Options Trading: Buying a Call Option Explained.
As an introduction to options I would like to explain the terms or vocabulary used in option trading in a story or example instead of listing the definitions. I think we are trained by schooling to memorize lists of facts, but I think humans are storytellers by nature and learn best by stories. So I like to explain concepts using stories describing real world examples. We will start with a stock purchase and then review an option purchase. When you buy and sell stock it’s easy to calculate your profits buy subtracting your purchase price from your sales price. When buying or selling options you calculate your profit the same way.
For example if you buy 100 shares of Amazon for $100.00 each, and you sell them for $101.00 each, your profit for share is $1.00 multiplied by 100 shares, which equals $100.00 dollars profit. When you buy and sell options it’s the same, but the setup is slightly different, let’s explain by example.
First Example: Buy Stock:
Apple is 100$
You buy 100 shares at 100$.
Apple rises to 104$
You sell your Apple for 104$
Your profit is (104$-100$) times 100 shares) = profit
(104$-100$=$4) x 100 share= profit
(4$) x 100=400$ profit
Second Example: Buy Call Option:
Instead of buying Apple for 100$ per share and waiting for it to increase in price to 104$, you find someone who agrees to sell you their Apple stock at the price of 100$, in 30 days, if you still want to buy it in 30 days, and in return you pay them a fee of 1$ per share or 100$, to hold the 100 shares for you and honor the agreed on price of 100$ regardless of the market price.
So what you have done is purchase an “Option” which is “the right, but not the obligation”, to buy 100 shares, this number of shares is called “One Contract” of Apple at the agreed upon price of 100$, which called the “Strike Price” within 30 days, by paying a fee of 1$ per share, or 100$, which is called the “Premium”, and your agreement or “Option” ends or “Expires” in 30 days, which is called the “Expiration Date” or day that your agreement ends.
Second Example: Buy Option
Apple is 100$
You buy the options to buy 100 shares for 1$ per share or one contract at 100$.
Apple rises to 104$
You sell your Options for 4$
Your profit is (4$-1$) times 100 shares) = profit
(4$-1$=$3) x 100 share= profit
(3$) x 100=300$ profit
Now lets compare the two investments in terms of amount of money invested and what the return on the investment.
Investment equals 100 Apple shares at 100$ per share, 100 x 100$=10,000$.
Profit/Investment=return on investment
400/10,000=0.04, which is multiplied by 100 to calculate percent return. 100 x 0.04 is 4% return.
Investment equals 100 options at 1$ each.
100 x 1$=100$ invested.
Profit/Investment equals return on investment.
300/100=3, which is multiplied by 100 to calculate percent return, 100 x 3 is 300% return.
Now the First example made more profit.
But second example had a better return on investment.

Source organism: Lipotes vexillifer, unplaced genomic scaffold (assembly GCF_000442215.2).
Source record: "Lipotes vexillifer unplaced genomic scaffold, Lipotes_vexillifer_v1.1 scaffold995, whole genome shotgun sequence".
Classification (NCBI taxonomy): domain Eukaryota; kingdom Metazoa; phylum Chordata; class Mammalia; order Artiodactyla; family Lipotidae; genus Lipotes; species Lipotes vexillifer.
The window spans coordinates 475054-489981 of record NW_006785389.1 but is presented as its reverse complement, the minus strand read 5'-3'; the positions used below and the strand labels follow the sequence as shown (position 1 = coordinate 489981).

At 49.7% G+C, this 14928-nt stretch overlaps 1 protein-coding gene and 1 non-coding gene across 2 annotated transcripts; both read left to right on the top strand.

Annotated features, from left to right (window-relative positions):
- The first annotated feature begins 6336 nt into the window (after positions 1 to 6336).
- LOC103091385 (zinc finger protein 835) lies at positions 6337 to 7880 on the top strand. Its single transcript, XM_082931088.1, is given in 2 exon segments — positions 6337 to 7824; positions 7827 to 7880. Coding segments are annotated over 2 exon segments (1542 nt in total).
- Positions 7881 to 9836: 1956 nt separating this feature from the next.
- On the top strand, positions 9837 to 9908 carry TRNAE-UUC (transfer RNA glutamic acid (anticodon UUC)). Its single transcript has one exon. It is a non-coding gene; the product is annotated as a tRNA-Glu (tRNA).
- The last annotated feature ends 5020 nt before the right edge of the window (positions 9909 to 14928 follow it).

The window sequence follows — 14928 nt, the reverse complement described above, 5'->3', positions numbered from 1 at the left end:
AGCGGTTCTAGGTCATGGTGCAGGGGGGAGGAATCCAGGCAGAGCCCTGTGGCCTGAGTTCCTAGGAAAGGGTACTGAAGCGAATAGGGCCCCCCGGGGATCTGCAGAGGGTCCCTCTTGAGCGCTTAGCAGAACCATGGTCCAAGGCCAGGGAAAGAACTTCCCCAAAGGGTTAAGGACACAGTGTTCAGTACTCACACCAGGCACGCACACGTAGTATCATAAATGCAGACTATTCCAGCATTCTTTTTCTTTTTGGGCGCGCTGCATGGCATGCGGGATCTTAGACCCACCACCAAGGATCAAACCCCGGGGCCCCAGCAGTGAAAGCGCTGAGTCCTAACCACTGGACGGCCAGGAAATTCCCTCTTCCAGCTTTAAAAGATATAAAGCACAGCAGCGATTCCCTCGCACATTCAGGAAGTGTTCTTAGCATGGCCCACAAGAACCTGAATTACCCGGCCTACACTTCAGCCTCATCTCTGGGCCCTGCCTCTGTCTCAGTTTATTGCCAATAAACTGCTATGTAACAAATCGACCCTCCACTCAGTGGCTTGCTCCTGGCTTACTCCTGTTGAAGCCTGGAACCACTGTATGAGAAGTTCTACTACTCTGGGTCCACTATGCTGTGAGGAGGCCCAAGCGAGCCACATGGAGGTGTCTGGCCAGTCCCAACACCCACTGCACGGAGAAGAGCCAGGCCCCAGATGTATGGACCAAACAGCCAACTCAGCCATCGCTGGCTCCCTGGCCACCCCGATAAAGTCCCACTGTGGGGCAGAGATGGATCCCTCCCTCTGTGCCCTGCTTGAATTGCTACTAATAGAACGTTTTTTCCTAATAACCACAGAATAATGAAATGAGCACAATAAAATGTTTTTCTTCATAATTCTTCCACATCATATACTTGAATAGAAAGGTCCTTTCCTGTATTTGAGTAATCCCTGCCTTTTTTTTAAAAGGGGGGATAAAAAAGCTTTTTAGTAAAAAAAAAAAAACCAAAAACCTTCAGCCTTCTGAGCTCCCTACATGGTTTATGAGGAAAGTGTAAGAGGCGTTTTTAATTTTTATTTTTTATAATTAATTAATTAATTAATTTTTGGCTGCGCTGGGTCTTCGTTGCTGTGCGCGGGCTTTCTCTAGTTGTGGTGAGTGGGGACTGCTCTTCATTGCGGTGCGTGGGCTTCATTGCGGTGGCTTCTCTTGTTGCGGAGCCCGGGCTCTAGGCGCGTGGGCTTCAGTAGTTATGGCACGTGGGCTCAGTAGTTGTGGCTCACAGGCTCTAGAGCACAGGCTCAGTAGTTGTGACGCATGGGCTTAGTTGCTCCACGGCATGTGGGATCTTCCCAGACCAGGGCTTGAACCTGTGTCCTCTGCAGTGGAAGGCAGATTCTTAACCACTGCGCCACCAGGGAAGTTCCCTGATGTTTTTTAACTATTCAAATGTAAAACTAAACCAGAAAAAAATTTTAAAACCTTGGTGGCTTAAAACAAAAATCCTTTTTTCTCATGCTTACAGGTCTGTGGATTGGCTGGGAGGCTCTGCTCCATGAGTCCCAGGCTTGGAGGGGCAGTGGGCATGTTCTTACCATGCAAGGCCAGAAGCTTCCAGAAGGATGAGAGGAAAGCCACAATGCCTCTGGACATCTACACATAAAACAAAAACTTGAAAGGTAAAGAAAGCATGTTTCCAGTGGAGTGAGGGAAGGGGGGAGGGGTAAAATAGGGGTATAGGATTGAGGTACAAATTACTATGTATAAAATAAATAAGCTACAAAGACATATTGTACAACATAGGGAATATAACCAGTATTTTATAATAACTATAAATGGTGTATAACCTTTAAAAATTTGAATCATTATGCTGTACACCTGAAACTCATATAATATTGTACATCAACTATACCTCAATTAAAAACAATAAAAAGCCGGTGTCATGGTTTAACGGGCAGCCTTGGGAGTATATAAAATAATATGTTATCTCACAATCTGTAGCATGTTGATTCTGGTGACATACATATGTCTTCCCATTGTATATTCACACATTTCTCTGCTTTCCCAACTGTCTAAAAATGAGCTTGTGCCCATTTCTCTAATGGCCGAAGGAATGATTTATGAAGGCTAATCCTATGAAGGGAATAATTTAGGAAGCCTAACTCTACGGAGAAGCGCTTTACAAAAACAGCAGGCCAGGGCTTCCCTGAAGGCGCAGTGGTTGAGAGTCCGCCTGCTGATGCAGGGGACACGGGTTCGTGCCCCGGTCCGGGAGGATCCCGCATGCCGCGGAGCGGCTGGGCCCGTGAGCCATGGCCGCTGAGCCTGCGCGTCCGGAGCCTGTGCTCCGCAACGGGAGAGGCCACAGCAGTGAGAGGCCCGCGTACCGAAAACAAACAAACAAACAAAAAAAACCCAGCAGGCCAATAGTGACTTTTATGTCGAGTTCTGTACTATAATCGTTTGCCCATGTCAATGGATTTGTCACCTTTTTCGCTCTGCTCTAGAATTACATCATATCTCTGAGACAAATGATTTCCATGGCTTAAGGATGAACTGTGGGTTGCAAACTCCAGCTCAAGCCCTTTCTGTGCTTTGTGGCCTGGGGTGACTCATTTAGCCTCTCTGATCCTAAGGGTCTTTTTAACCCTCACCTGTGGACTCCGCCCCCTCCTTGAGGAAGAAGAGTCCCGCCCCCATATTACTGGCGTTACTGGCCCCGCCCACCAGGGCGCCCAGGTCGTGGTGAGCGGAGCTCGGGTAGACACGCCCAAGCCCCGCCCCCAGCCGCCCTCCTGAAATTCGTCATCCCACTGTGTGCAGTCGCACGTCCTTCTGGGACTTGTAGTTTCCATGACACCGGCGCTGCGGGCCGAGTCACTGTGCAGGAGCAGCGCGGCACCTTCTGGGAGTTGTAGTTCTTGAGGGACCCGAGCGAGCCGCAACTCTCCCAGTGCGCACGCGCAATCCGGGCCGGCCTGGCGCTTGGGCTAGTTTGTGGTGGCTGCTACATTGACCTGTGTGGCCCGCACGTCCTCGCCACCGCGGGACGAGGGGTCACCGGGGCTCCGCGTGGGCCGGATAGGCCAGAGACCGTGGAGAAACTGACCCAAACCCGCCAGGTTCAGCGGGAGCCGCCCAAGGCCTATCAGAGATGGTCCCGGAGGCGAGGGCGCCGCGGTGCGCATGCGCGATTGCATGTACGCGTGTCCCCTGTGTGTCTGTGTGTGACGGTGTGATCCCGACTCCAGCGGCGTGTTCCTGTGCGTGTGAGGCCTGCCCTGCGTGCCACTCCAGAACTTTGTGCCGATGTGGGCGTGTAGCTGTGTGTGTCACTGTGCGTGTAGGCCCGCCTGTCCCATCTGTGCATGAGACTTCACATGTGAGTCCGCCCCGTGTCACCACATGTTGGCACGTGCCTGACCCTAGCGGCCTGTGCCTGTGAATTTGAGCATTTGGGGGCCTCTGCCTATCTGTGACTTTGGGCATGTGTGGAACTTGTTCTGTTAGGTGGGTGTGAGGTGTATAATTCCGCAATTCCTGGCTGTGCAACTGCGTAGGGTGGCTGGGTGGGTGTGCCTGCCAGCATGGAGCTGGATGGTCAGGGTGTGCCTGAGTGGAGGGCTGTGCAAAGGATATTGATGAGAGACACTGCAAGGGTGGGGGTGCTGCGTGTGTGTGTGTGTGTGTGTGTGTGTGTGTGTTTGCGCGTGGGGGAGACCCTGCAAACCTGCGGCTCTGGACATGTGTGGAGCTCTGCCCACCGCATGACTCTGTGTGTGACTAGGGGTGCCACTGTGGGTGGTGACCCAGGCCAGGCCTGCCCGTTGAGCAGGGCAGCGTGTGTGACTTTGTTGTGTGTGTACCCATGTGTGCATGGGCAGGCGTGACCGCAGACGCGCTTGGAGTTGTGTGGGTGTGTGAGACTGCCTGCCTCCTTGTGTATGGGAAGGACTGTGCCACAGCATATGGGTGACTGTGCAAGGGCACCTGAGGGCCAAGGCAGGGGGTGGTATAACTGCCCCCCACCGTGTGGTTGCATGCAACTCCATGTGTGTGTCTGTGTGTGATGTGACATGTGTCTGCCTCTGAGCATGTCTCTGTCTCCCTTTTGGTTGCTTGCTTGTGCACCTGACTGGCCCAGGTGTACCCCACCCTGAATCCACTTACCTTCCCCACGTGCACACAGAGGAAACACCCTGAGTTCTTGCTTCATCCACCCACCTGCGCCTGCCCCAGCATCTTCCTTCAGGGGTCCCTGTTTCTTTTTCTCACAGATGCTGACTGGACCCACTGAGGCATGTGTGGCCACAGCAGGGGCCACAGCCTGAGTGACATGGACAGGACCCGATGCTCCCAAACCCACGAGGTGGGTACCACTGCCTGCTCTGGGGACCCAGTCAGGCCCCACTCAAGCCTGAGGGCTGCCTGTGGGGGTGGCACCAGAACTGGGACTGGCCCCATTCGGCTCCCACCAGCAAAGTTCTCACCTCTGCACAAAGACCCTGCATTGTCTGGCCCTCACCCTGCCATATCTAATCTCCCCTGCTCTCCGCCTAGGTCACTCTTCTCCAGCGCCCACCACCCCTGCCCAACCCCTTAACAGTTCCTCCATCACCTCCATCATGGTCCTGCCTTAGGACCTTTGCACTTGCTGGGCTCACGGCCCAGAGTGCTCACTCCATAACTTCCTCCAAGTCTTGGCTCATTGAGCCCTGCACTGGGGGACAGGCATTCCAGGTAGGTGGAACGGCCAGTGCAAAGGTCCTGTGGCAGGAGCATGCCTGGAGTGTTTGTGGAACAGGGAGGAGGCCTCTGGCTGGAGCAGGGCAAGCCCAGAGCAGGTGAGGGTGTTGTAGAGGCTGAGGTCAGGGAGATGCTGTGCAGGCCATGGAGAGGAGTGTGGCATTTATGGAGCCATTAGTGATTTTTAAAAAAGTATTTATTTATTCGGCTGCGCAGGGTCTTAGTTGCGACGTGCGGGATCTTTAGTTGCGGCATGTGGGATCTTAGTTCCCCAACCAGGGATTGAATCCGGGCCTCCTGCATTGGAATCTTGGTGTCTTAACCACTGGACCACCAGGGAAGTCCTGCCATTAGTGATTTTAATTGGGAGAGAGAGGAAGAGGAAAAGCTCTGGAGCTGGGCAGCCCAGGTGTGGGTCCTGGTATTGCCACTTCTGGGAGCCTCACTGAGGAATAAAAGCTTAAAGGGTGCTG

As you can see, each investment required Apple stock to rise from 100 to 104$. But the first investment requires 10,000$ Capitol, while the second requires 100$ Capitol. But the first example provides an unlimited amount of time for the stock to appreciate for the profit to occur, while the second has usually 30-55 days and then the option expires and the total investment is lost.
This example illustrates the concept of leverage in options trading, which allows a small investment to allow the investor to profit from small moves in the stock price of relatively expensive stocks, with large returns on their investment. But the instrument used, an option has a limited life span.
There are advantages to each approach. Some consider stocks safer and thus options more risky. Others consider the size of the stock investment and thus limitations it may impose on your ability to diversify risky. It’s good to study these approaches and decide which approach is best for your money, after all you earned it, you should decide where and how to risk it.
I am predominantly an options trader, but own dividend paying stock for the same reason I hold Steem. I want my investment money to earn every day.
Now that we have defined these important terms in a story, let’s review the more traditional definitions and explanation.
An option is a contract between two parties in which the stock option buyer (holder) purchases the right (but not the obligation) to buy/sell 100 shares of an underlying stock at a predetermined price from/to the option seller (writer) within a fixed period of time.
The strike price is the price at which the underlying asset is to be bought or sold when the option is exercised. It's relation to the market value of the underlying asset affects the moneyness of the option and is a major determinant of the option's premium.
The amount of money per share you pay to purchase the option rights you seek, either to buy or sell stock share. The option premium depends on the strike price, volatility of the underlying, as well as the time remaining to expiration.
The Calender date that you rights to buy or sell end. An option is a temporary agreement with an end date agreed upon at the time of purchase.
A call option is an option contract in which the buyer has the right (but not the obligation) to buy a specified quantity of a stock or some other security, at a pre-determined price (strike price) until a pre-determined date (expiration).
For the seller of the call option it represents an obligation to sell the underlying security at the strike price, if the option is exercised. The call option seller is paid money (premium) for taking on the risk associated with the obligation.
Contract multiplier is a term you occasionally hear and for stock options, the multiplier is 100, which means each contract covers 100 shares.
✍️ By Shortsegments
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